“What is rarely acknowledged and understood is that as these hormone-driven changes affect the brain, they give a woman a sharper eye for inequity and injustice, and a voice that insists on speaking up about them. In other words, they uncover hidden wisdom – and the courage to voice it.” – Dr. Christiane Northrup, M.D.
Did you know that statistics show that more than 65% of divorces after the age of 50 are being initiated by women?
That’s a dramatic shift compared with only one generation ago where the vast majority of divorces (at any age) were being initiated by men.
Along with the erratic changes in estrogen, progesterone and testosterone levels that accompanies menopause, comes more irritability and worry, and well as interrupted sleep patterns and less interest in sex.
But that’s only where it begins and the changes we feel within ourselves. These changes have a direct impact on how we show-up in our lives and relationships.
Our culture has long expected women to put everyone else’s needs before our own – and that worked during our child-bearing years; we were glad to put many of our needs aside if it meant our children would thrive.
But once the kids are grown (and sometimes gone)….
Once our own parents begin to age and need more help…
Once we’ve experienced some loss in our lives, whether it’s the death of a loved one, a miscarriage, a job lost or the death of a dream we once carried…
We come into menopause no longer willing to subjugate our needs so that everyone else’s needs can be met. Or as the late Joan Crawford once said, “You are not required to set yourself on fire to keep other people warm.”
In menopause is when many women realize all they’ve given up within themselves and in their own lives, and sometimes….understandably…they’re a little angry about it.
This is the time when women begin to re-claim the parts of themselves that were lost over the years:
- Their voice…
- Their dreams…
- Their desires…
- Their needs..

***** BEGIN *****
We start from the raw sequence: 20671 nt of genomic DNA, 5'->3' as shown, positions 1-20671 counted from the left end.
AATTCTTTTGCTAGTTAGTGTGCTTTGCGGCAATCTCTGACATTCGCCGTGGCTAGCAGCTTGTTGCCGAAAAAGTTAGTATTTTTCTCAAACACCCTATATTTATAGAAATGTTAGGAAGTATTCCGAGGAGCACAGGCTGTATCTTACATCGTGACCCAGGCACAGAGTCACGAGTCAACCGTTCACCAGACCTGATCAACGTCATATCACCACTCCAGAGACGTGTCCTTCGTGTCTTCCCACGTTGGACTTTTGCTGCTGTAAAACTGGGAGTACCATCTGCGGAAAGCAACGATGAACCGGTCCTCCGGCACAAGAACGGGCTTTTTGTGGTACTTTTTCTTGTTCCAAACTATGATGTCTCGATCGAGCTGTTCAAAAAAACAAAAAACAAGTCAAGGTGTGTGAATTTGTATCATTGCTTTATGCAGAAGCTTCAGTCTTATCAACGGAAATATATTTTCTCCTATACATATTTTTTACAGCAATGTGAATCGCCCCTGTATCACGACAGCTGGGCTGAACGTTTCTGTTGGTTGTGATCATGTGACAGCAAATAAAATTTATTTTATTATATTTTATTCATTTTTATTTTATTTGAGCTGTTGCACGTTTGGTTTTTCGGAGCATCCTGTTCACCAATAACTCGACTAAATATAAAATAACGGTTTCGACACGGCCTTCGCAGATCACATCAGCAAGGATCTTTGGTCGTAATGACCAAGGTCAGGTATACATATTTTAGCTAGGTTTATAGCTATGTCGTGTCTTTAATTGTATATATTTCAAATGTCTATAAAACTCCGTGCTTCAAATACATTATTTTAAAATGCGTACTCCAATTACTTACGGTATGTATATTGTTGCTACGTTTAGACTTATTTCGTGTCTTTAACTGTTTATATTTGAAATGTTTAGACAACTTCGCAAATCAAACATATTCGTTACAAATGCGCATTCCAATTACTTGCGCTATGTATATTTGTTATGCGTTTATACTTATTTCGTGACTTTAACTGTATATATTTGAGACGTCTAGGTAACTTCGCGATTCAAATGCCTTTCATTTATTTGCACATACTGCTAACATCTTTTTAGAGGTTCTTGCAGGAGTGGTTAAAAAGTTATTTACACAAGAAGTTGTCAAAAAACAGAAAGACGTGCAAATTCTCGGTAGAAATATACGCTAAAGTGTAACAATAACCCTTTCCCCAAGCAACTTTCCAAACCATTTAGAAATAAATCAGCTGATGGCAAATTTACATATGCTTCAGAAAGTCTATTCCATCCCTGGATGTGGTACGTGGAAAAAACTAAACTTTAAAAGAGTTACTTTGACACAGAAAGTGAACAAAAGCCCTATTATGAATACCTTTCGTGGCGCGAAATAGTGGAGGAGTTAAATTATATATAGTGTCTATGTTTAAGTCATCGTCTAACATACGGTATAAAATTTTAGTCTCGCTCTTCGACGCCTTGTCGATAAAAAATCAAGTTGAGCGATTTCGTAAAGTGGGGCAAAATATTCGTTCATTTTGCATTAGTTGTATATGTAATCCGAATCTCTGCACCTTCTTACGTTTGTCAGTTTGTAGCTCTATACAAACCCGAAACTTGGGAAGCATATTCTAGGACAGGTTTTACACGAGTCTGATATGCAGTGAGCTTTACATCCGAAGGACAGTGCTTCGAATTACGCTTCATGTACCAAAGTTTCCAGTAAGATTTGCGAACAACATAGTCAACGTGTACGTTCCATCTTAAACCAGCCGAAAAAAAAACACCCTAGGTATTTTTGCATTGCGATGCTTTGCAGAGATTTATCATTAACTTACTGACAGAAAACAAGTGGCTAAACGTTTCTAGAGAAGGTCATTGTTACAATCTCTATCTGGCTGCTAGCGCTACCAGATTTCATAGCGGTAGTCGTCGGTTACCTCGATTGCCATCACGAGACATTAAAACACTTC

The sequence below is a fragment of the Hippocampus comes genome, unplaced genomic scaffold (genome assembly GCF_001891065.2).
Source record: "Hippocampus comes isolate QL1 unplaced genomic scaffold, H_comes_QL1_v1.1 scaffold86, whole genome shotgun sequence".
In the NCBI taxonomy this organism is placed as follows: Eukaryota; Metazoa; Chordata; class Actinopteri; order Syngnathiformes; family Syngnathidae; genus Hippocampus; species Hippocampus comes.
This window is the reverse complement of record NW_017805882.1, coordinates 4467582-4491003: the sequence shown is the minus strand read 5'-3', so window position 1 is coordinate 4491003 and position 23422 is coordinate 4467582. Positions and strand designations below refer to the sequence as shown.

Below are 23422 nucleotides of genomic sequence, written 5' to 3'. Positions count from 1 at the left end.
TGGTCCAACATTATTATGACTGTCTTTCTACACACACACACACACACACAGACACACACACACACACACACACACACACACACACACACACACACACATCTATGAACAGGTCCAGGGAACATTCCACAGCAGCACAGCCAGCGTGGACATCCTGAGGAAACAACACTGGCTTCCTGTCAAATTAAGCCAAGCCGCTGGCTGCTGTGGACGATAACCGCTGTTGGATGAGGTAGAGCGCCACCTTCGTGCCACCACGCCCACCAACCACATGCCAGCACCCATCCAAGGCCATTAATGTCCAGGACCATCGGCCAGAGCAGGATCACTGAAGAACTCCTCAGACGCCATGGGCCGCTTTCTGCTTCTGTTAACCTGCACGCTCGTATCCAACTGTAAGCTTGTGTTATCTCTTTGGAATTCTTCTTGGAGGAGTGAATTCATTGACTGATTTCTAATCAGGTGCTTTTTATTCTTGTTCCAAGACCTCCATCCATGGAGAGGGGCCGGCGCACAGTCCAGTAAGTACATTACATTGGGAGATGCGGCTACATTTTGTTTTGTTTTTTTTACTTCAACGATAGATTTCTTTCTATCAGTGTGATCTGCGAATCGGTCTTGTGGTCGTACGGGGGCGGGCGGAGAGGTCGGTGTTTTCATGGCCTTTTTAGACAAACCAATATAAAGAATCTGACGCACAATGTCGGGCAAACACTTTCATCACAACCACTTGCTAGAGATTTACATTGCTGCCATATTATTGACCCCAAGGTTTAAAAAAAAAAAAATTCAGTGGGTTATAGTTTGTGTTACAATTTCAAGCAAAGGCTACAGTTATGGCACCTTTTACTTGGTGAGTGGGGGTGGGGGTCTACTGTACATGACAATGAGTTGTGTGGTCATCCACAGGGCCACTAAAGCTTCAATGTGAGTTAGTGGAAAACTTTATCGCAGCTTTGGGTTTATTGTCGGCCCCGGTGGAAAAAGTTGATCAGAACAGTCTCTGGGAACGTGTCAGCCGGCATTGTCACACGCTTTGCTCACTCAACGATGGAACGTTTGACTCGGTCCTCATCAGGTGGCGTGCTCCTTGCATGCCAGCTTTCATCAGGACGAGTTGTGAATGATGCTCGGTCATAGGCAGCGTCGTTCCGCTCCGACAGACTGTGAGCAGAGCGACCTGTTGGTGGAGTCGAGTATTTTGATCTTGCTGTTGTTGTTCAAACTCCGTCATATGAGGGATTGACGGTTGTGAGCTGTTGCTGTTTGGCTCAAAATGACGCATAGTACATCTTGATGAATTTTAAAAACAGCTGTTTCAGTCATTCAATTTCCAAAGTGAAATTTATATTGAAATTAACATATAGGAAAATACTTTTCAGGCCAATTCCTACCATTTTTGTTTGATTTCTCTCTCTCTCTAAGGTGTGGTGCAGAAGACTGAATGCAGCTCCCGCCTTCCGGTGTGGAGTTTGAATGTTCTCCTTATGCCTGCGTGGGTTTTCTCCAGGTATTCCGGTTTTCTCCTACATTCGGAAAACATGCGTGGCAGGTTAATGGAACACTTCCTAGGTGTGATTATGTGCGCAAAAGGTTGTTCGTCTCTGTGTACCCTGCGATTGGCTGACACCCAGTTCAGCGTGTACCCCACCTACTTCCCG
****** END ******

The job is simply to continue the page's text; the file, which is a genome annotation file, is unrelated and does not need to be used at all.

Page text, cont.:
And yes, even re-claiming their anger over the unmet and unacknowledged needs inside their marriage.
That will inevitably cause some upset inside the marriage because the old rules no longer work.
So Now What?
Because many women are so disgruntled by this time because they’ve been harboring and suppressing decades of resentments, they assume the only answer is to end the marriage. And frankly, sometimes that is the right answer.
But if you want to remain together in your marriage, there are two non-negotiable steps:
- Resolve old issues and heal past resentments. This means being willing to tell the truth of your experience and ideally, feeling heard and validated by your partner. It also means letting go of our own ideas of how it “should have been.”
- Re-negotiate new ground rules in the marriage. Assuming that what worked for the two of you in your 20s and 30s should also work for you in midlife is delusional. You two both have to re-think how you function, how you engage with one another and what your new priorities are as individuals and as a couple in this second half of life.
As a women enters into menopause:
- She now has a voice…that she’s less afraid to use.
- She now has time and space in her life to (finally…) honor herself and what she needs, wants, and desires.
- She has done her job as a wife and a mother…and now she’s ready to step into the woman she is today and who she’s becoming.
We can try to bury our heads in the sand and pretend that nothing new is happening when we (or our spouses) begin moving into menopause, but the divorce statistics are proving how that ends.
My good friend Jeanne and Menopause Guru started a podcast, Menopause Matters, and she was kind enough to invite me on for a soulful discussion around this topic of how menopause is impacting marriages today. You can have a listen here.
And if moving into menopause has been impacting your marriage and you want to either find your way through it (or out of it), maybe it’s time we talk. You can schedule a complimentary Truth & Clarity session here.